How to legally steal a product
In the corporate world, there is a concept called “efficient infringement,” or, as Brown likes to call it, the “Piracy Business Model.”
Companies like Sears have found that it’s cheaper to steal a patented product and face the legal repercussions than is it to license it, or invest in their own innovation. They know that most small businesses (their favorite prey) can’t afford the $2-4m required to take a case to a district court.
“Multinational companies like Sears know that screwing over their suppliers is easy money,” says Mike Collins, an author who has studied manufacturing for 30 years. “You see it time and time again.”
Sears seems to have a special knack for it.
Dating back to 1960, there are multiple instances of the retailer ripping off other patented wrenches. In one case, it took two decades for the inventor to get compensated. More recently, in 2004, Sears copied a drywall-cutting tool and had to pay out a $25m settlement.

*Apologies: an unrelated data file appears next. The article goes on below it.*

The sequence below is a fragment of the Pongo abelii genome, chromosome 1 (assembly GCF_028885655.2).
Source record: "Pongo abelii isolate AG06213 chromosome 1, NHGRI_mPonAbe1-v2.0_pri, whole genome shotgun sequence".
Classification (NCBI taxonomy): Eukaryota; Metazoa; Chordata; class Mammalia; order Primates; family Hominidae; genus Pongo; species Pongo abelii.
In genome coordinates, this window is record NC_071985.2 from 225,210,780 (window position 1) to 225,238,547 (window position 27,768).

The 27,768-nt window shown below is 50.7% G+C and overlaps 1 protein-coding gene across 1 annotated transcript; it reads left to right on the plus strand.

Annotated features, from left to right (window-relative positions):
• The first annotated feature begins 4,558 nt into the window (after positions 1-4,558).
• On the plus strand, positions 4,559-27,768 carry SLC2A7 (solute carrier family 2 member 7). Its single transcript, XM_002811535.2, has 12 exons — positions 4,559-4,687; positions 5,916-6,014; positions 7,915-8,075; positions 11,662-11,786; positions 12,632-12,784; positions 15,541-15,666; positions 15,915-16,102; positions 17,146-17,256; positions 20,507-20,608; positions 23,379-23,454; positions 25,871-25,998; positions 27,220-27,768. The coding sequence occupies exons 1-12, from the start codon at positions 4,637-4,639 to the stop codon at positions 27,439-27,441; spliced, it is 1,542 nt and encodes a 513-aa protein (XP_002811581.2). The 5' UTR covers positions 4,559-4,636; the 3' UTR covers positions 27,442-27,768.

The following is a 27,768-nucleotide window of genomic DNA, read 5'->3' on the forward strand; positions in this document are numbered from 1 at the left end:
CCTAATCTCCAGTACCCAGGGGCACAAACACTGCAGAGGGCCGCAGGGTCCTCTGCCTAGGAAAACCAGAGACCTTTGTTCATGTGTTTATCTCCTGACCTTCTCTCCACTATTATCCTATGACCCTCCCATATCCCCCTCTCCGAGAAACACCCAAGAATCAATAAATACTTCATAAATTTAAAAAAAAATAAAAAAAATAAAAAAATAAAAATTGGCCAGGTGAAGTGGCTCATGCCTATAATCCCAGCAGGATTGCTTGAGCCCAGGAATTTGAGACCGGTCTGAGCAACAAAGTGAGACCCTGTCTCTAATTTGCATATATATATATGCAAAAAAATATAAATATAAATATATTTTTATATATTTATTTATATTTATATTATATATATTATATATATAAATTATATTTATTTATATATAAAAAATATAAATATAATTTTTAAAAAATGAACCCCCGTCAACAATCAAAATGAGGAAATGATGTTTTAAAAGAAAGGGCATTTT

We reached out to Sears on this history, and they merely redirected us to court transcripts; Sears’ manufacturer, Apex (now owned by Bain Capital) did not respond to our request for comment.
Today, Dan Brown and his son, Dan Brown, Jr., continue to make the Bionic Wrench and a line of other tools, but things aren’t what they were before. Other retailers are aware of the ongoing legal case, and are wary to partner with him.
“It’s like doing business with a black cloud over your head,” Brown tells us. “But I always come back to something my mother told me: if you don’t fight, you lose by default.”
His nemesis hasn’t faired much better: once the “king of retailers,” Sears is now cash-starved and on the brink of survival. The corporation’s own industry has been co-opted by e-commerce titans, and in the time since the trial began, their stock has plummeted from $40 to $3 per share.
In other words, they’re a rusty artifact, rife with loose nuts and bolts — just the job for a Bionic Wrench.
Note: If you’re interested in reading more about this case, check out these documents:
Bionic Wrench patents (1, 2); LoggerHead’s official complaint for patent infringement (2013); Another complaint filed by LoggerHead (2013); Mistrial ruling (2017); A video tour of LoggerHead’s manufacturing facility